Thousands of forest fires
Hundreds of forest fires have broken out in Indonesia’s South Kalimantan province, creating columns of smoke that spread across a wide area during the past week. The local government closed schools and imposed ‘Learning from Home’, or online learning, due to the worsening air quality and risk to children’s health.
On 6 October, several districts in Central Kalimantan declared a state of emergency due to forest and land fires. The region’s governor, Sugianto Sabran, said the air pollution index reached hazardous levels on 3 October, with visibility dropping to less than 1,500 metres on 2 October due to thick smoke.
“Data collected from 1 January to 2 October revealed a concerning total of 38,104 detected hotspots in the region. This has led to 3,230 recorded instances of forest and land fires, with firefighting efforts successfully extinguishing 9,137 hectares of affected land,” he said in a statement.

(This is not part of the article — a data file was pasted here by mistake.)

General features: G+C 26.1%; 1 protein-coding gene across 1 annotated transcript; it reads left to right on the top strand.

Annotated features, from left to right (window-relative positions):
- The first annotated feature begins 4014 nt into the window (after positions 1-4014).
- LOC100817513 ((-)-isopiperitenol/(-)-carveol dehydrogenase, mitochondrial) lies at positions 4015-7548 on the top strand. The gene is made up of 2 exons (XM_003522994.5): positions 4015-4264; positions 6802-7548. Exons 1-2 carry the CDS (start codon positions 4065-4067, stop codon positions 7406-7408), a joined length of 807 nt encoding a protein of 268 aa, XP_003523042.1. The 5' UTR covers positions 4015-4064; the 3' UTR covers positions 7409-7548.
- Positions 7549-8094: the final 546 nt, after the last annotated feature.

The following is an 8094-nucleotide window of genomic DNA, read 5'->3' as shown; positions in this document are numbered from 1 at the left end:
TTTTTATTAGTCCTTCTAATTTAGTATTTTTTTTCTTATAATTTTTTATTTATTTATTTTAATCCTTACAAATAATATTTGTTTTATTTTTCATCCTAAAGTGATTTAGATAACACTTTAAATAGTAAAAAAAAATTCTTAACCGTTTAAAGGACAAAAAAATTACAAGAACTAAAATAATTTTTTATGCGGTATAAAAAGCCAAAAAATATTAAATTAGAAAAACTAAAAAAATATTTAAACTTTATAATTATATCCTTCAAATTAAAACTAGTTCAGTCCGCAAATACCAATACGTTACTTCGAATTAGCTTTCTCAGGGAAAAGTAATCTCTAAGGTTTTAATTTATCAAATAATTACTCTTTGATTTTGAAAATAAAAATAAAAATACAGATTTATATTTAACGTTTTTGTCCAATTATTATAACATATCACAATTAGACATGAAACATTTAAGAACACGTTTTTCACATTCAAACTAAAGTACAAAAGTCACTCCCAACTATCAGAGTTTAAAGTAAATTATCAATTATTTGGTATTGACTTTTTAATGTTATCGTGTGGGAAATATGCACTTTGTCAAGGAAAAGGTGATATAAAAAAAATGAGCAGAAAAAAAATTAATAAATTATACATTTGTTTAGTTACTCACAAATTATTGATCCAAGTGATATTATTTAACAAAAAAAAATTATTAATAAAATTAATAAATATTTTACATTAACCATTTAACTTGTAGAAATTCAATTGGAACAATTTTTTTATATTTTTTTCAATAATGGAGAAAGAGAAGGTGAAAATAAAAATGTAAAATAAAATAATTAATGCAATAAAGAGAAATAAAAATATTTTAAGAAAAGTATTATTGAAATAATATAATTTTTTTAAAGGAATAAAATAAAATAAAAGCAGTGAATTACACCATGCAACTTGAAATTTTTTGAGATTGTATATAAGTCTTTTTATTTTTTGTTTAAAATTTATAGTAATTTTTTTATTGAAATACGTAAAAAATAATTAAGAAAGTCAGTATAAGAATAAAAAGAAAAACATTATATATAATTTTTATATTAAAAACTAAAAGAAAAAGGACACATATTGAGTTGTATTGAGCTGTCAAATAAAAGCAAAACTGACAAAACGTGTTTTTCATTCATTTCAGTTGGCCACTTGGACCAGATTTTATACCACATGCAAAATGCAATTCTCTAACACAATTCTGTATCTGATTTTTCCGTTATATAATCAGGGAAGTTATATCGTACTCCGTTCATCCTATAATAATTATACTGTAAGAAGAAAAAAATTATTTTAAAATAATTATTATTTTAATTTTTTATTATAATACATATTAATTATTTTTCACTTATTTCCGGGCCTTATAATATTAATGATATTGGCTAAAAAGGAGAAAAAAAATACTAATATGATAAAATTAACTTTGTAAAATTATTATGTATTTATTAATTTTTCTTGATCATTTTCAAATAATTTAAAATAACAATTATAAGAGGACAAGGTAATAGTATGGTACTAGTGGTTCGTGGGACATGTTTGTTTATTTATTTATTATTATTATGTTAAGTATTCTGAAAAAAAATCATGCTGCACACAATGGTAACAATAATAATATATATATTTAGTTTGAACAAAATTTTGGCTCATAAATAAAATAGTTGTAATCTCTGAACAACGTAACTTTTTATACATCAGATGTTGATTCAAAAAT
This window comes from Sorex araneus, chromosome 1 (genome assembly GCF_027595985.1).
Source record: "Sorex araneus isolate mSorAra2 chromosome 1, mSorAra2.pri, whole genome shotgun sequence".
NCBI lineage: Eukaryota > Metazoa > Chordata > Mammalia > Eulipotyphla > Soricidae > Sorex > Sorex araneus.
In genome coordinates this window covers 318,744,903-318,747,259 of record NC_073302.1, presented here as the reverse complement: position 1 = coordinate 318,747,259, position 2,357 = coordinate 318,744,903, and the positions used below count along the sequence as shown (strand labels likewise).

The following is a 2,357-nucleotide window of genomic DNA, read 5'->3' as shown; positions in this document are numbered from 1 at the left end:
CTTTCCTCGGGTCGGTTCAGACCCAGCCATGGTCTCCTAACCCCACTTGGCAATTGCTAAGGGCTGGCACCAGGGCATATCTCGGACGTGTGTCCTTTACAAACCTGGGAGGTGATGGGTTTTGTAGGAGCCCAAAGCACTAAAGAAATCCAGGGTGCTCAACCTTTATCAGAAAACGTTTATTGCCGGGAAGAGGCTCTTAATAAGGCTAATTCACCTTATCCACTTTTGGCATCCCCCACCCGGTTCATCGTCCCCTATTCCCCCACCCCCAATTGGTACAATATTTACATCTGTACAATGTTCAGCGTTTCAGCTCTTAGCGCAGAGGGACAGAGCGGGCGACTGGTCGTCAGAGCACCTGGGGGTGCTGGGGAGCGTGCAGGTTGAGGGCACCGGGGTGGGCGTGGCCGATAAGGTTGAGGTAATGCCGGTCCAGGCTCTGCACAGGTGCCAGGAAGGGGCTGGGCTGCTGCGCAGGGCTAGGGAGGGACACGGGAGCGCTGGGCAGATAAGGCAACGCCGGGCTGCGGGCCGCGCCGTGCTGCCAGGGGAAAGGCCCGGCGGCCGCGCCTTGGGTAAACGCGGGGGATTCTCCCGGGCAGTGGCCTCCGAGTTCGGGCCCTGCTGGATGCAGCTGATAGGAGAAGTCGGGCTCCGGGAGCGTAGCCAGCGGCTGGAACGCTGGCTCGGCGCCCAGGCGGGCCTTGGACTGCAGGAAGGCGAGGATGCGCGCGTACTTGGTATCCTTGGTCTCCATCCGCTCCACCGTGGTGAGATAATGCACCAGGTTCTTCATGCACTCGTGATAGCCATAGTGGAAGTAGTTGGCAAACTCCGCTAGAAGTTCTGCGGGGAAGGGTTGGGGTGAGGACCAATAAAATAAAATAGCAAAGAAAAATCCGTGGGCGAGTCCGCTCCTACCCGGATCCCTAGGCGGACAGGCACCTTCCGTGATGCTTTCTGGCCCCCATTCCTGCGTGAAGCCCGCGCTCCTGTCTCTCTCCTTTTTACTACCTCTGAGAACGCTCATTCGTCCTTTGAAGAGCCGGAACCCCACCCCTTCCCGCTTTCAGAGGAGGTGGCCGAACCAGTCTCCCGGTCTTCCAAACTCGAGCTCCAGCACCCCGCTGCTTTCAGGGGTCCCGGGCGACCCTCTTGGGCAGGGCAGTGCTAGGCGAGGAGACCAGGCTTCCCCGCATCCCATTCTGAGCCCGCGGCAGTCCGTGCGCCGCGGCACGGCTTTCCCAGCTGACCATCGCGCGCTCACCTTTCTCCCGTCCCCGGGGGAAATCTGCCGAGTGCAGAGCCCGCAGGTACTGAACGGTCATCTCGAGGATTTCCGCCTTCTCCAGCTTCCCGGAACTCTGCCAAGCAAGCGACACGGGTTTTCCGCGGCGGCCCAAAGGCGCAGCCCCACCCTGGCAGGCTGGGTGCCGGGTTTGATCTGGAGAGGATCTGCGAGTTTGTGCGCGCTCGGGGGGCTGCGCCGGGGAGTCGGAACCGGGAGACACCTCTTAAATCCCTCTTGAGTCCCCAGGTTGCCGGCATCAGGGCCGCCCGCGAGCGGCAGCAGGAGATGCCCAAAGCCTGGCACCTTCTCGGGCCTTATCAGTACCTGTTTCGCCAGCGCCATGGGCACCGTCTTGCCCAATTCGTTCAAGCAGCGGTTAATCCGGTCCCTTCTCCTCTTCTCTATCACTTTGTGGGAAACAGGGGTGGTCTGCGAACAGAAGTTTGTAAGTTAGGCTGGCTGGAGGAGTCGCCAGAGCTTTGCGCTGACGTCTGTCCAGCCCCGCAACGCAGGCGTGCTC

The Indonesian Environment and Forest Ministry’s forest fire monitoring system shows 267,000 hectares of forest in Riau, a province on the central eastern coast of Sumatra Island, has burned since August. This is greater than the 2022 forest fire that burned 204,894 hectares of forest, though still below 2021, when 358,000 hectares of forest was incinerated.
But according to Saharjo, the current fires are continuing and will likely have burned an area larger than the 2021 fires by the time the October report of the Ministry of Environment and Forestry is issued.